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From Ryan Bloom <...@raleigh.ibm.com>
Subject new acceptor logic.
Date Fri, 19 Feb 1999 18:17:56 GMT

A while back, I suggested we use a file descriptor queue of length N,
where N is the number of worker thread, to handle serving requests.
Basically, an acceptor thread would get the request, and place the new
socket decriptor in the fdqueue, where a worker thread would wake up, and
serve the reqeust.

We implemented this, and found a nasty bug in the logic.  The acceptor
queue is fast.  So fast, that the inital process never relinquishes the
accept_mutex loing enough for another process to grab it.  So, what
happens is that if I connect to the server, and have all of my server busy
serving long-lived requests, the parent process spawns a new server that
never does the accepting, and because my fdqueue is currently empty (all
the socket's that were in there have been removed and are being served
currently, my accept thread conitnues to accept new connections, putting
the new socket in the queue.  If none of the original N requests is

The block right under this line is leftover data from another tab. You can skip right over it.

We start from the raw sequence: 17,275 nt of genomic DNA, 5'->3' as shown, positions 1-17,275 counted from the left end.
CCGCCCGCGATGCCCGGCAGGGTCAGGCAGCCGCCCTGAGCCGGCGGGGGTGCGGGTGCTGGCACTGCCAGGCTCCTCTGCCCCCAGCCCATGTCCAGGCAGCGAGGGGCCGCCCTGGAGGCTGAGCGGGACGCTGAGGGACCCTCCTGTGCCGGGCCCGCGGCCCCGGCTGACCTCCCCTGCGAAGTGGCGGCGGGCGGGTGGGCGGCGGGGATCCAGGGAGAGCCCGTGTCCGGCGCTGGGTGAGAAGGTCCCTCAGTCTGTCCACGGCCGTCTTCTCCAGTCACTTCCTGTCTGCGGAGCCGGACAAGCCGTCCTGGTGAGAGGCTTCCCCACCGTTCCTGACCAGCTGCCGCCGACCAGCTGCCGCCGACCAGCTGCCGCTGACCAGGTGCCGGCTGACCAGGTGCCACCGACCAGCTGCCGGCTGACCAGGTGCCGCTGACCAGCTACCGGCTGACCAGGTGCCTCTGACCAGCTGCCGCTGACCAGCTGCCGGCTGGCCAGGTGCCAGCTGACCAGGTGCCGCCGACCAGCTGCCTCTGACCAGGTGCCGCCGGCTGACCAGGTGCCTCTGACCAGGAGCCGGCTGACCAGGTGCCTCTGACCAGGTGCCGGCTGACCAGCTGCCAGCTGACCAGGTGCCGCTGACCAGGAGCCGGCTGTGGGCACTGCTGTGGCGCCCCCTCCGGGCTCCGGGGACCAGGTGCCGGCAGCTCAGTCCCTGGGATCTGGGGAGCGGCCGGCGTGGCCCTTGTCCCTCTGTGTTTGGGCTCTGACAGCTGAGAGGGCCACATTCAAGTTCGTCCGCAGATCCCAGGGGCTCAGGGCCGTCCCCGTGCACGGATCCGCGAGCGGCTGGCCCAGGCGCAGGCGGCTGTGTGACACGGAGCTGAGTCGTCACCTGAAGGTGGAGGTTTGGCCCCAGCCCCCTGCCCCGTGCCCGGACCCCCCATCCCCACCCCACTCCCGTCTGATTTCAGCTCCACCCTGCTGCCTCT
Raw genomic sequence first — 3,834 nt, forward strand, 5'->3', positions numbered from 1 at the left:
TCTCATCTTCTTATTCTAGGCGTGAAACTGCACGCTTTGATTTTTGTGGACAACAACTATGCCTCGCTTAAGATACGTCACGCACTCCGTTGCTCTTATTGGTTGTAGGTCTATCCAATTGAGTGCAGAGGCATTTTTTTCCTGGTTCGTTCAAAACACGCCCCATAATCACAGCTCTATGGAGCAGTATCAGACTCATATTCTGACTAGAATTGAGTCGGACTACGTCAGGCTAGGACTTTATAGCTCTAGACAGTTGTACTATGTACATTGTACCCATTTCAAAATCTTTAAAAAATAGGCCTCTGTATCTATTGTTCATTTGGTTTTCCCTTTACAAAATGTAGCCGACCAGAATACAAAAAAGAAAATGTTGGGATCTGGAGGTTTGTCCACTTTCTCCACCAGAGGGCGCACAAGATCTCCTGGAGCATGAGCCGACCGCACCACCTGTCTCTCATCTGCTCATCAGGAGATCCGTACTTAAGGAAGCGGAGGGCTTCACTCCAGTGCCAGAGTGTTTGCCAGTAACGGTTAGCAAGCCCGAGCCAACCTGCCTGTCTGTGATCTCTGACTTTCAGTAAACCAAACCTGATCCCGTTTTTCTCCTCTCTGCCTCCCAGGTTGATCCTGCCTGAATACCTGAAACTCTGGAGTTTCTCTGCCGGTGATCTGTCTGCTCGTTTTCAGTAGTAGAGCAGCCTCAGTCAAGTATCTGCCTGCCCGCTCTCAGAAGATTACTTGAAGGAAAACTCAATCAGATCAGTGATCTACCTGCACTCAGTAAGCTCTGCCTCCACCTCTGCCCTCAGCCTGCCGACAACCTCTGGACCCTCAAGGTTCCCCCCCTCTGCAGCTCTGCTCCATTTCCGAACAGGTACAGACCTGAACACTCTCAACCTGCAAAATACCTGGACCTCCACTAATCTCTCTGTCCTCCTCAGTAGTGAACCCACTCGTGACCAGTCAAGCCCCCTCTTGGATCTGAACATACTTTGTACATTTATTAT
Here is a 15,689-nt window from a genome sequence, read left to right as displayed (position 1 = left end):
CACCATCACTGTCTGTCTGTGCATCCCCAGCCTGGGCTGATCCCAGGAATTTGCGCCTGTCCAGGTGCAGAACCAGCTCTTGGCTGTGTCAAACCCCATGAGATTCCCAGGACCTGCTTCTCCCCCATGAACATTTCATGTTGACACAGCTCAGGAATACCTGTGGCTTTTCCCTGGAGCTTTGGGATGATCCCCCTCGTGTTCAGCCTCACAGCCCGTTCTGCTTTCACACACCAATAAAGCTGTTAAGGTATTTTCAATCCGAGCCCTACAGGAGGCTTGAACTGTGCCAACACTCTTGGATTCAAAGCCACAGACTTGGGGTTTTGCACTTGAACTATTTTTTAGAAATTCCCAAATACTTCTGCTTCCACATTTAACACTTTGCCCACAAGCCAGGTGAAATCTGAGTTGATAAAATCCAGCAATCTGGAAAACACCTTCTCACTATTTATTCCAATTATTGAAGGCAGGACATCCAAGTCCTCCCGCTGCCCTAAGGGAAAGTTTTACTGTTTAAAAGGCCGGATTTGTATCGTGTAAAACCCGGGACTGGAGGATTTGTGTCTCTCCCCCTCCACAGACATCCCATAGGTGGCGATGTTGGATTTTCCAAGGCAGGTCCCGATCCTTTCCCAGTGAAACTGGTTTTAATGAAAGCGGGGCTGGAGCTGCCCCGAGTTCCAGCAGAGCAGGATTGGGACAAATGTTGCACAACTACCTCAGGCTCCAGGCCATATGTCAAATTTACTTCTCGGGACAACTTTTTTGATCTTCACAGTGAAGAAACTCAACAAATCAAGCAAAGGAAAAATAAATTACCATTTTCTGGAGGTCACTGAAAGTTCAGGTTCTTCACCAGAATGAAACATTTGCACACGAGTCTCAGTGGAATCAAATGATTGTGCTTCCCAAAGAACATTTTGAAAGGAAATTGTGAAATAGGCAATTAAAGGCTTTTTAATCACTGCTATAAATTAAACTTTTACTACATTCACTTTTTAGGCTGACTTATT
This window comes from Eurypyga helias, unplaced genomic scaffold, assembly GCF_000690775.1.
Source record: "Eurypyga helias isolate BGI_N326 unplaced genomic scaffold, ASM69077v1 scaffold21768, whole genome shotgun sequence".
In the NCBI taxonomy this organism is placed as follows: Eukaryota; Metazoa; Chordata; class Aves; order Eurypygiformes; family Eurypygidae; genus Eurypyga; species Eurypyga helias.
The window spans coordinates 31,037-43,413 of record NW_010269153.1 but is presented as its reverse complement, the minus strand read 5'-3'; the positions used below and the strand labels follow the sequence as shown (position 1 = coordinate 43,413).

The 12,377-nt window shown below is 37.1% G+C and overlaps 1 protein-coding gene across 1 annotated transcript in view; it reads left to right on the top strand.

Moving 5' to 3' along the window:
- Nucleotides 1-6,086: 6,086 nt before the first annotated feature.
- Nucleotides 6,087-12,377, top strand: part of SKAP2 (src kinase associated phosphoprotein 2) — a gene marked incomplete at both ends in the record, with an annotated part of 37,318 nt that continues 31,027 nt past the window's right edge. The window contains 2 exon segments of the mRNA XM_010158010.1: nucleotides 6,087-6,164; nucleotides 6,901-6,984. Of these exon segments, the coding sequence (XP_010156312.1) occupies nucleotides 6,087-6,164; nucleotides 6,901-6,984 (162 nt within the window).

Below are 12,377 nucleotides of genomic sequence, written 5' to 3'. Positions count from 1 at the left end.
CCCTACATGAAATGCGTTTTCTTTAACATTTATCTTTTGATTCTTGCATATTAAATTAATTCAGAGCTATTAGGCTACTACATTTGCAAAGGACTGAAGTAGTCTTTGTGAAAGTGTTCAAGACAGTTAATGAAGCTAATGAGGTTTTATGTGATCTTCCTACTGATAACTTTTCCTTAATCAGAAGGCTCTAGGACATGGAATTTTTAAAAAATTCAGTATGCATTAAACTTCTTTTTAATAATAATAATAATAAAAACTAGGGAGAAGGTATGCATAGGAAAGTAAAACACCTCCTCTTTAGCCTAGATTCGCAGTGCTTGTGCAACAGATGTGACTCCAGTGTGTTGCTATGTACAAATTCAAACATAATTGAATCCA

finished for five minutes, the new request isn't handled for five minutes.
And we don't move onto the next process until the fdqueue has been filled
for the second time.

This is bad.

So, here is the new solution for everybodies critique.  Have the fdqueue
be dyanmic in length.  The fdqueue is always as large as the number of
idle worker threads.  If the acceptor has no place to put new sockets, he
goes to sleep, and another process will take over.

Thoughts?

Ryan

_______________________________________________________________________
Ryan Bloom		rbb@raleigh.ibm.com
4205 S Miami Blvd	
RTP, NC 27709		It's a beautiful sight to see good dancers 
			doing simple steps.  It's a painful sight to
			see beginners doing complicated patterns.	


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